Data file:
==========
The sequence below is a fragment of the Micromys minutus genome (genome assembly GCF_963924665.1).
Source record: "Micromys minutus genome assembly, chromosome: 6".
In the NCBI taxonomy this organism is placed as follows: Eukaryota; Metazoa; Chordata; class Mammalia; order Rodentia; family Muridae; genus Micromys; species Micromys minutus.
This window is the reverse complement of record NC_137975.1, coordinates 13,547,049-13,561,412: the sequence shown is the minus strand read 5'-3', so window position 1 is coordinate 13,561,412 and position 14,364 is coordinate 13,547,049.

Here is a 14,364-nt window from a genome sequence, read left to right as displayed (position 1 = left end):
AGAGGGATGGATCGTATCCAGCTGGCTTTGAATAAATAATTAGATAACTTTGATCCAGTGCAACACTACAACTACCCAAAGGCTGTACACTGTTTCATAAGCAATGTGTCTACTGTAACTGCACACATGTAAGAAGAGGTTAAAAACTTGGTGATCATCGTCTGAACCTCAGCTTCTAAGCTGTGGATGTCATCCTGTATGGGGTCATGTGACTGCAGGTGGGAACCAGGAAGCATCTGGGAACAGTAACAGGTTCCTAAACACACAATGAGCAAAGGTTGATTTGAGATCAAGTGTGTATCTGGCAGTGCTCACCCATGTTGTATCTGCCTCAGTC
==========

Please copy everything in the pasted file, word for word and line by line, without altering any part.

The sequence below is a fragment of the Micromys minutus genome (genome assembly GCF_963924665.1).
Source record: "Micromys minutus genome assembly, chromosome: 6".
In the NCBI taxonomy this organism is placed as follows: Eukaryota; Metazoa; Chordata; class Mammalia; order Rodentia; family Muridae; genus Micromys; species Micromys minutus.
This window is the reverse complement of record NC_137975.1, coordinates 13,547,049-13,561,412: the sequence shown is the minus strand read 5'-3', so window position 1 is coordinate 13,561,412 and position 14,364 is coordinate 13,547,049.

Here is a 14,364-nt window from a genome sequence, read left to right as displayed (position 1 = left end):
AGAGGGATGGATCGTATCCAGCTGGCTTTGAATAAATAATTAGATAACTTTGATCCAGTGCAACACTACAACTACCCAAAGGCTGTACACTGTTTCATAAGCAATGTGTCTACTGTAACTGCACACATGTAAGAAGAGGTTAAAAACTTGGTGATCATCGTCTGAACCTCAGCTTCTAAGCTGTGGATGTCATCCTGTATGGGGTCATGTGACTGCAGGTGGGAACCAGGAAGCATCTGGGAACAGTAACAGGTTCCTAAACACACAATGAGCAAAGGTTGATTTGAGATCAAGTGTGTATCTGGCAGTGCTCACCCATGTTGTATCTGCCTCAGTC